Jesse Jerome Dean, Appellant v. United States Department of Justice, et al., Appellees
Upon consideration of the motion for summary affirmance, the opposition thereto, the reply, and the renewed opposition; and the motion to appoint counsel, it is
ORDERED that the motion to appoint counsel be denied. In civil cases, appellants are not entitled to appointment of counsel when they have not demonstrated sufficient likelihood of success on the merits. It is
FURTHER ORDERED that the motion for summary affirmance be granted. The merits of the parties' positions are so clear as to warrant summary action. See Taxpayers Watchdog, Inc. v. Stanley, 819 F.2d 294, 297 (D.C. Cir. 1987) (per curiam). The district court correctly determined that the Drug Enforcement Administration's (DEA) search for responsive records fulfilled its obligations under the Freedom of Information Act (FOIA). See 5 U.S.C. § 552, et seq.; see also Weisberg v. U.S. Dep't of Justice, 705 F.2d 1344, 1351 (D.C. Cir. 1983). The DEA's failure “to turn up one specific document in its search does not alone render [its] search inadequate.” Iturralde v. Comptroller of Currency, 315 F.3d 311, 315 (D.C. Cir. 2003) (citation omitted). Further, the DEA's failure to contact former employees or employees of other agencies did not render the search inadequate. See Valencia-Lucena v. U.S. Coast Guard, 180 F.3d 321, 328-29 (D.C. Cir. 1999). Finally, the district court did not abuse its discretion in denying the motion for reconsideration. See GSS Group Ltd. v. Nat'l Port Auth., 680 F.3d 805, 812 (D.C. Cir. 2012).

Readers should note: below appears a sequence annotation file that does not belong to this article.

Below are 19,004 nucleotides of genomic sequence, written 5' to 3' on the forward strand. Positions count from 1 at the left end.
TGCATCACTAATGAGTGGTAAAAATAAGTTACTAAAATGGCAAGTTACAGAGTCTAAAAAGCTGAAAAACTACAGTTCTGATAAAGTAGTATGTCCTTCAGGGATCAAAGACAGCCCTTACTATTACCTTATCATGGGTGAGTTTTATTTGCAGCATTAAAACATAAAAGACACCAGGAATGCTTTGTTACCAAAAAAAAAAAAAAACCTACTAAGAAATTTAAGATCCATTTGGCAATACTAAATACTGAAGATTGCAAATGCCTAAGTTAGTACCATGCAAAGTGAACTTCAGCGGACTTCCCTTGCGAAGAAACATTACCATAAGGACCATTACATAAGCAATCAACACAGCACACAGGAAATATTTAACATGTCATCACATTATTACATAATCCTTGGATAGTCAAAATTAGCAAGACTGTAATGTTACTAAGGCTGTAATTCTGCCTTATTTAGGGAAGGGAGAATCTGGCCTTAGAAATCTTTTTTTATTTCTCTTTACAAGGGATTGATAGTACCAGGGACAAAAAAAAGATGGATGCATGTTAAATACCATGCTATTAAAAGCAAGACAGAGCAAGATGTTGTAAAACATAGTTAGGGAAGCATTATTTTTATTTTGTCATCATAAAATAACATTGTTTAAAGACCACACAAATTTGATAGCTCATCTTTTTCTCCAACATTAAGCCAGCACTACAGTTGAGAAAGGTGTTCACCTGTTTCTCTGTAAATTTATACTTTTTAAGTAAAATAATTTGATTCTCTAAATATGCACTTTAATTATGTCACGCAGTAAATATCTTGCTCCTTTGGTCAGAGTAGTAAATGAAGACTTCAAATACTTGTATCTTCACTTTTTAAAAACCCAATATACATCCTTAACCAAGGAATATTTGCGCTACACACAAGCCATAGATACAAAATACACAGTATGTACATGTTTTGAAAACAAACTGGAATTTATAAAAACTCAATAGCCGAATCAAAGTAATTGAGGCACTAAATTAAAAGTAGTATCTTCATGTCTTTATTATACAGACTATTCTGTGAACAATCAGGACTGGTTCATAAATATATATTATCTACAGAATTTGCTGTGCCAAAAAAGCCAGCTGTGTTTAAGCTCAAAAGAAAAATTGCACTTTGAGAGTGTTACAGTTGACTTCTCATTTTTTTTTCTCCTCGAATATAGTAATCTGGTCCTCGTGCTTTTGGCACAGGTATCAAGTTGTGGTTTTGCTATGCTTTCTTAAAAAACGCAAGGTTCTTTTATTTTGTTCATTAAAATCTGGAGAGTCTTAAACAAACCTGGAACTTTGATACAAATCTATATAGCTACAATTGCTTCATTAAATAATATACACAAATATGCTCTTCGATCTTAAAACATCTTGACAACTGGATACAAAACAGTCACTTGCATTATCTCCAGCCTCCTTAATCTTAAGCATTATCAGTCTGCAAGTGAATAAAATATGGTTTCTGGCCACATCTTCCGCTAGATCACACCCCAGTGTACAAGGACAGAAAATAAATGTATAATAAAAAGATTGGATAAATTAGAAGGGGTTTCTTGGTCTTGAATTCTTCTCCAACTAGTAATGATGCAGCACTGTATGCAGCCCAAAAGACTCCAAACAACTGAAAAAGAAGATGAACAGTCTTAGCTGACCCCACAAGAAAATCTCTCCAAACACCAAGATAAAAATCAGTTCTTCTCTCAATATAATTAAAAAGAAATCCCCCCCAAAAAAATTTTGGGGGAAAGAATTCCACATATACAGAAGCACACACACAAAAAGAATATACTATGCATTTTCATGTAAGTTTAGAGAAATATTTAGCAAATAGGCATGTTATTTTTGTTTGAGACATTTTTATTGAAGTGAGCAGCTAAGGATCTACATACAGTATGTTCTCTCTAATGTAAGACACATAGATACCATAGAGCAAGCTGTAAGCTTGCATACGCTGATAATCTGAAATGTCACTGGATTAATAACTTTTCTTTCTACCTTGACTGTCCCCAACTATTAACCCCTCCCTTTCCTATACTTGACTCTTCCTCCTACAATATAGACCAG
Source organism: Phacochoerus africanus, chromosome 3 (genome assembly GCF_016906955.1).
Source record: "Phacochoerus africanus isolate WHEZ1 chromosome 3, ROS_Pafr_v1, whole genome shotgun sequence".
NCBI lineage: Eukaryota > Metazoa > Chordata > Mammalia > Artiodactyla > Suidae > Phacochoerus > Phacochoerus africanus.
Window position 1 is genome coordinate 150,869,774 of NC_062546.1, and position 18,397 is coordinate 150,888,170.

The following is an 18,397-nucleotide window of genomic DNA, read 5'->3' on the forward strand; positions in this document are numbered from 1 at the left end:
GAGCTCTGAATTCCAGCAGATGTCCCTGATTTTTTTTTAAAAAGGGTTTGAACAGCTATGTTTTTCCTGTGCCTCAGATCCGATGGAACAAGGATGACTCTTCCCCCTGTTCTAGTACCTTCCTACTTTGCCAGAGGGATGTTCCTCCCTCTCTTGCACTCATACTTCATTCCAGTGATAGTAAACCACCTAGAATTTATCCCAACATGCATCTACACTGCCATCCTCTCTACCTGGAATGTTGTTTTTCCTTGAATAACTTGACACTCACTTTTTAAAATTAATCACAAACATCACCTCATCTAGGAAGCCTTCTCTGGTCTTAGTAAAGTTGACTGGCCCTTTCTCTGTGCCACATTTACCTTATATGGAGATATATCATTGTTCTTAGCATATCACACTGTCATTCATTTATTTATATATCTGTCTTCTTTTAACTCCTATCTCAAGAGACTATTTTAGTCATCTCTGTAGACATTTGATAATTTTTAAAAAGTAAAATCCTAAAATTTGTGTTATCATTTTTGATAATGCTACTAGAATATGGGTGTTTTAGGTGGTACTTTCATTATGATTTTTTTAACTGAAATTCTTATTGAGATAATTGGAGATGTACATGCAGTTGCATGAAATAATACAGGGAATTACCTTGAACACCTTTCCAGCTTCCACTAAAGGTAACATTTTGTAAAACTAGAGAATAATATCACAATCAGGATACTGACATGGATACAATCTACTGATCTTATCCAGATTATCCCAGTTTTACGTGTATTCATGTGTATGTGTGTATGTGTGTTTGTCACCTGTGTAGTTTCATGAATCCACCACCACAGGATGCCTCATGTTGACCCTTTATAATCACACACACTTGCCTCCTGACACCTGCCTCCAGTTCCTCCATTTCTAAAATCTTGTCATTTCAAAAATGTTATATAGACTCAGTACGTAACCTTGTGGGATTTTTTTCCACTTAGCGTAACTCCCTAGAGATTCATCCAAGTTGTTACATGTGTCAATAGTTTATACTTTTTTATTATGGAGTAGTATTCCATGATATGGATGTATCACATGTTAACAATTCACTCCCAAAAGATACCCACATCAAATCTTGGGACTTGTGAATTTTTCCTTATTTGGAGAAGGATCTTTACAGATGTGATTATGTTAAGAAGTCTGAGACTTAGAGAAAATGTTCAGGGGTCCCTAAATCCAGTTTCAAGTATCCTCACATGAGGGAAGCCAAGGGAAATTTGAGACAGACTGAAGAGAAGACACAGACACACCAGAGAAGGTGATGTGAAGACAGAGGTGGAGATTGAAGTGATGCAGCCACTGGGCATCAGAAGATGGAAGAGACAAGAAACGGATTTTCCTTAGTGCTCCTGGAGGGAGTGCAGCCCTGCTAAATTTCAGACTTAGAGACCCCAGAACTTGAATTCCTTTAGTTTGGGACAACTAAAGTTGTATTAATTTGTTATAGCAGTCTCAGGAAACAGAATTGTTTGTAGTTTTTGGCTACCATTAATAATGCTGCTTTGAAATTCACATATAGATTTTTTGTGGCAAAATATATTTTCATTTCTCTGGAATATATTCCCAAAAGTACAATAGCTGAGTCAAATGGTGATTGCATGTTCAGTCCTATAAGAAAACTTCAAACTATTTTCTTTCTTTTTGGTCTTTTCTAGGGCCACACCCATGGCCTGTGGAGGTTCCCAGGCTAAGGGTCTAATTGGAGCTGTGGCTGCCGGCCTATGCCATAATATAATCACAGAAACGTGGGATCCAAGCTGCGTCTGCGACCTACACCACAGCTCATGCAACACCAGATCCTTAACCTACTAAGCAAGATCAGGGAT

Pursuant to D.C. Circuit Rule 36, this disposition will not be published. The Clerk is directed to withhold issuance of the mandate herein until seven days after resolution of any timely petition for rehearing or petition for rehearing en banc. See Fed. R. App. P. 41(b); D.C. Cir. Rule 41.